The National Oceanic and Atmospheric Administration’s Fisheries division and Canadian authorities are launching an investigation after a number of North Atlantic right whales have died this summer, stressing the already imperiled population.
Thirteen of the critically endangered mammals have died since April — 10 in Canada’s Gulf of St. Lawrence and three at or near Cape Cod and Martha’s Vineyard, Massachusetts, said David Gouveia of NOAA Fisheries Greater Atlantic Region.
“The recent right whale mortalities are concerning,” Gouveia said during a news briefing Friday.
The investigation, coordinated with Fisheries and Oceans Canada, will focus on cause of death, changing habitats, food distribution, pathogens and other factors.
Right whales are one of the most endangered large whale species in the North Atlantic. Their population hovers between 450 and 500.
“Thirteen animals is a lot of animals when you talk about a population of less than 500,” said Sean Hayes, chief of the Protected Species Branch for NOAA’s Northeast Fisheries Science Center.
On average, the species loses 3.8 whales a year, making this year’s tally troublesome, especially considering this was one of the worst calving years in nearly two decades.
“When number of deaths is high and number of births is low . . . it’s difficult to recover a population,” Hayes said.
The whales typically migrate from Florida north along the Eastern Seaboard to Canada and back again as they feed, breed and birth calves.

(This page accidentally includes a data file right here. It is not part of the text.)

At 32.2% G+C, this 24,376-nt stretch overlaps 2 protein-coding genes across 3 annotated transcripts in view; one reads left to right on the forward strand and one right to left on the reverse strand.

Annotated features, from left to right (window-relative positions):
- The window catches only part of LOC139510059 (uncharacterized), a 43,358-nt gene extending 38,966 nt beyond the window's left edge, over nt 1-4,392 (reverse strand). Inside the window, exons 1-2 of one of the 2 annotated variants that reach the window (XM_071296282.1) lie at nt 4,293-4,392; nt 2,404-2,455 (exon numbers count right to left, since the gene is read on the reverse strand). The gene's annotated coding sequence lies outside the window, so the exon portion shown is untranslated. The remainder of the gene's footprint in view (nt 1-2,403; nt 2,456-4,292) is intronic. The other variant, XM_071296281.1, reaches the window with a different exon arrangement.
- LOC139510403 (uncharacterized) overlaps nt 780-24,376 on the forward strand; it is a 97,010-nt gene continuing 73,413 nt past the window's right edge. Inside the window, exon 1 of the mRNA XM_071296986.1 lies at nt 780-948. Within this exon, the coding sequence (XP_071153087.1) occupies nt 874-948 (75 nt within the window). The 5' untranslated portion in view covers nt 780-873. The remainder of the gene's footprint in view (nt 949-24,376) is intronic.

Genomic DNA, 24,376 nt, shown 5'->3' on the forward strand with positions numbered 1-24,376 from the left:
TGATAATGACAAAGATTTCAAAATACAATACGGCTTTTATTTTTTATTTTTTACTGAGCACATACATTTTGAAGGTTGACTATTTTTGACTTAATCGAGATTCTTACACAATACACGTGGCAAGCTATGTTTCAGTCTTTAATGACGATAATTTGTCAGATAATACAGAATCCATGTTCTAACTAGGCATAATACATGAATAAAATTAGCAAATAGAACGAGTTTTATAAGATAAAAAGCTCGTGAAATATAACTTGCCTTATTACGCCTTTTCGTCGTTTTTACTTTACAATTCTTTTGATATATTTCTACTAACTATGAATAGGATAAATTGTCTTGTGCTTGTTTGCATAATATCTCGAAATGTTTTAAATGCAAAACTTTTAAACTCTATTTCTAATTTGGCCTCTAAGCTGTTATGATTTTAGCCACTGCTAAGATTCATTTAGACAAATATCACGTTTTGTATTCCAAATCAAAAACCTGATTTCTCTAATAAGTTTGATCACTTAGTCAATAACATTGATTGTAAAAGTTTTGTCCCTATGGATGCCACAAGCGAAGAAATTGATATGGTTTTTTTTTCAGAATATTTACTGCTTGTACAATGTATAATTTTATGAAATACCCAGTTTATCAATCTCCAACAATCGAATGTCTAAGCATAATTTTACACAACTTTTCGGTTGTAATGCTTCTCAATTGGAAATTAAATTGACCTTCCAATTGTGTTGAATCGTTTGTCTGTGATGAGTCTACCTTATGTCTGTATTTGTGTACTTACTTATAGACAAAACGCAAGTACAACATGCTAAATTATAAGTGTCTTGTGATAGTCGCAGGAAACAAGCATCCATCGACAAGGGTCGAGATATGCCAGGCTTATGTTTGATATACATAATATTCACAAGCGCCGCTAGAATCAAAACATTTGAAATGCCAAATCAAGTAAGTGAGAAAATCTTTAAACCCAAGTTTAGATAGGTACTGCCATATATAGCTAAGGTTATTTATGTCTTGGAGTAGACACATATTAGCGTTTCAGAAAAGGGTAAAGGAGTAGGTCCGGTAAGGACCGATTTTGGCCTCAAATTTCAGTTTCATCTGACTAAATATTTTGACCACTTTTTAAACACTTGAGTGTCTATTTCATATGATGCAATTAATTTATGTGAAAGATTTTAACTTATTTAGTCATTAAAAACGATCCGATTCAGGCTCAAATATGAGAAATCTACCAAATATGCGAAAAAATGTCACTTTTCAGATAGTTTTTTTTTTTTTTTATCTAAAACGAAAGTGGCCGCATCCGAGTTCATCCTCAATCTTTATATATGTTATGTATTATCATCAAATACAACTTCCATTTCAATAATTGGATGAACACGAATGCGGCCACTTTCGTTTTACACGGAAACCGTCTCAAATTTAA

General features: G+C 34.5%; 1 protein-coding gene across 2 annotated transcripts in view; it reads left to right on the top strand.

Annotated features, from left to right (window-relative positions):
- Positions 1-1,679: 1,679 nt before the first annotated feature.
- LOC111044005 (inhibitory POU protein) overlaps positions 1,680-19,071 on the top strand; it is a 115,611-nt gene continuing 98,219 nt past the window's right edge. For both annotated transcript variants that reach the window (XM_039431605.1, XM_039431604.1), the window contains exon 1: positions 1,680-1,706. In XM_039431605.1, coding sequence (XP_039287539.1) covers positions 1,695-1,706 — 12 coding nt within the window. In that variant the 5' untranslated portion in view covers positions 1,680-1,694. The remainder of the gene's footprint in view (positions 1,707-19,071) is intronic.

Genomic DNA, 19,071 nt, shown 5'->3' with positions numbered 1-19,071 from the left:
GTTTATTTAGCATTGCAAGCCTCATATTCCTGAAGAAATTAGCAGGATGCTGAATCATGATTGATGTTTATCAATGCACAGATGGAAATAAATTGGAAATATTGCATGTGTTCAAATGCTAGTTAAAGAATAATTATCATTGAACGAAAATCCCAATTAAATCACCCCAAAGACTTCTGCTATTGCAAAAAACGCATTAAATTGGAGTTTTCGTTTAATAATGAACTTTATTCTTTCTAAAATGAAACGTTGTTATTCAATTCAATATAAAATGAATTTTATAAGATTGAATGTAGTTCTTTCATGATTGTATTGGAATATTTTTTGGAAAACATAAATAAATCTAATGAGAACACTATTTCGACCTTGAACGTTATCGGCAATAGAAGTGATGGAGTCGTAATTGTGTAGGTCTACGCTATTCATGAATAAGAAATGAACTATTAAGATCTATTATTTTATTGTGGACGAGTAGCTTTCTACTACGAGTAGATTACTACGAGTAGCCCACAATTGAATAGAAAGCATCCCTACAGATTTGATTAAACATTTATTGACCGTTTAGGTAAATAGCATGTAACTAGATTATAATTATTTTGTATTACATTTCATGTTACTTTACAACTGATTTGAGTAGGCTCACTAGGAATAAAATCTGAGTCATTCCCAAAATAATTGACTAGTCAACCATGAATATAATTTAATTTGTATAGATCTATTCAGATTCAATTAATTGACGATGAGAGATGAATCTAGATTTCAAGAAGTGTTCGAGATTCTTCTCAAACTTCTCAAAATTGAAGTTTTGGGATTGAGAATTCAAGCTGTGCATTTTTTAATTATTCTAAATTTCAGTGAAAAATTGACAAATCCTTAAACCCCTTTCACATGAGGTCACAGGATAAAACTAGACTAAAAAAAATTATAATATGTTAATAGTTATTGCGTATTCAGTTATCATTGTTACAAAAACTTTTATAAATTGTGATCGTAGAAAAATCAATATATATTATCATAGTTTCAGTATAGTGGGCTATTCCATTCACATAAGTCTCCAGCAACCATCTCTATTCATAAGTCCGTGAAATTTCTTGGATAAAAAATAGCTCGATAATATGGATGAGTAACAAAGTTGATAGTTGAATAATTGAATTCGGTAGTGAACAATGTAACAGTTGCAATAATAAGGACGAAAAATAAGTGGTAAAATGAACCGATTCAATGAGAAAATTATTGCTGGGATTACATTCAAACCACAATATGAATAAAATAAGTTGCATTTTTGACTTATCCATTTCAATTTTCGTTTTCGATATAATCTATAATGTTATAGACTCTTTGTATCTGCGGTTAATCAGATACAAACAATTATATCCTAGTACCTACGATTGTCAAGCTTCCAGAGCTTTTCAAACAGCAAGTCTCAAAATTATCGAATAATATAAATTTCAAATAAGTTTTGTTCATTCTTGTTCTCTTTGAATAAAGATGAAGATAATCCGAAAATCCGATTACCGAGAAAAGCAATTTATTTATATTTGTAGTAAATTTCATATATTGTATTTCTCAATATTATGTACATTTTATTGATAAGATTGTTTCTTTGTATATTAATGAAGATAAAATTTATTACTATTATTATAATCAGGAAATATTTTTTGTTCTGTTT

They have been seen sporadically from shore and air surveys during the winter, said Rob DiGiovanni Jr., founder and chief scientist for the Atlantic Marine Conservation Society based in Hampton Bays.
“This is a normal migratory route for them passing by here,” he said.
The animals got their name as the “right whale” to hunt because they are slow movers, feed near the surface and float when dead. Long Islanders were known to hunt them before commercial whaling was outlawed.
They were listed as endangered under the Endangered Species Conservation Act in 1970. The biggest threats to the population come from collisions with ships and getting tangled in fishing and lobster gear.
Those are the primary suspected causes in this recent spate of deaths, said Matthew Hardy, manager of the Aquatic Resources Management Division for Fisheries and Oceans Canada.
The investigation of what is officially called an “unusual mortality event” will be used to determine if regulatory changes — for example, modifications to ship traffic or types of authorized fishing gear — are necessary.
“We hope that it will serve to inform better decision-making,” Hardy said.